The double bill of early plays by Eugene O’Neill, brilliantly directed by Alex Roe, which recently closed at the Metropolitan Playhouse, appears as the answer to a question posed by another double bill (of sorts, one would have to say, since they are paired in repertory but not in a single performance) presented by the Theater for a New Audience of Ibsen’s A Doll’s House (1879) and Strindberg’s The Father (1887), and it makes sense to discuss them all together. The question is, “What next?”
Grand mal Caesar. As an example of a mountain bringing forth a mouse, nothing is more perfect than reviewing an exhaustingly long, exhaustively serious drama. When the reader hears that the subject is the foibles of organized religion, the boat has sunk before the first torpedo is fired. Nevertheless.
John Gabriel Borkman
by Henrik Ibsen
in a new version by Frank McGuinness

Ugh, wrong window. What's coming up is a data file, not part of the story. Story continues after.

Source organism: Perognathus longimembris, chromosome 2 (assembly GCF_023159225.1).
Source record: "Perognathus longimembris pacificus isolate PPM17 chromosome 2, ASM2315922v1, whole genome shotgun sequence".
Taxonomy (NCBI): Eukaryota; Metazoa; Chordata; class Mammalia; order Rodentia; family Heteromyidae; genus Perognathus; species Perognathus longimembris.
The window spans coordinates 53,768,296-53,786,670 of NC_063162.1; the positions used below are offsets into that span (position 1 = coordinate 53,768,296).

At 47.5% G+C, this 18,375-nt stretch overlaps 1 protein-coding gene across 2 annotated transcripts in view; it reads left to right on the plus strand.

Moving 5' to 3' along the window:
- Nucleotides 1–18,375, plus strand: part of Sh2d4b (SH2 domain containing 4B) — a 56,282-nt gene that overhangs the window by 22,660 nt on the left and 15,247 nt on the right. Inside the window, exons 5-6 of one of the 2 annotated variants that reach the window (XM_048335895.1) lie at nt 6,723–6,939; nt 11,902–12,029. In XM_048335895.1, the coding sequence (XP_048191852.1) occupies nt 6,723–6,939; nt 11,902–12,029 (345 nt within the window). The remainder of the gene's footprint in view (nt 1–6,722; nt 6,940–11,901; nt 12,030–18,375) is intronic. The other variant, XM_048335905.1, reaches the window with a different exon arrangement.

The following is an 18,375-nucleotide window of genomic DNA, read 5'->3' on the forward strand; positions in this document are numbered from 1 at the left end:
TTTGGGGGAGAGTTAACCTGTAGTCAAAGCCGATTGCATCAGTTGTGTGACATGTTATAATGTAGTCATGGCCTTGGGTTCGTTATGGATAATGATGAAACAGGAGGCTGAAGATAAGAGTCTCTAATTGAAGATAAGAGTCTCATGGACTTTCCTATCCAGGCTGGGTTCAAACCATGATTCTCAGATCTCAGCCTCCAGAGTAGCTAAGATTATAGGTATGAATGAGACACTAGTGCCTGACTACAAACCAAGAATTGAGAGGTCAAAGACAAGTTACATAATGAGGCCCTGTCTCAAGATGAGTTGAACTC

Directed by James Macdonald
Abbey Theatre, Brooklyn Academy of Music, NYC
With Fiona Shaw, Joan Sheehy, Lindsay Duncan, Cathy Belton, Marty Rea, Amy Molloy, Alan Rickman, John …
Far from celebrating our independence day, the British are probably trying to forget America and the whole era when Tony Blair was Bush’s poodle. After a miserably cold, damp spring, there was a national scare over strawberries – specifically, that the crop would go moldy and rot in the fields. Strawberries and cream are de rigeurfor finals at Wimbledon. Now it’s finals weekend and the berries came through. But there’s a smell of black mold seeping out under the doors of the tiny Almeida Theatre in Islington. Ibsen is afoot, and the fate of souls is being tossed around on stage like a medicine ball. A very heavy medicine ball.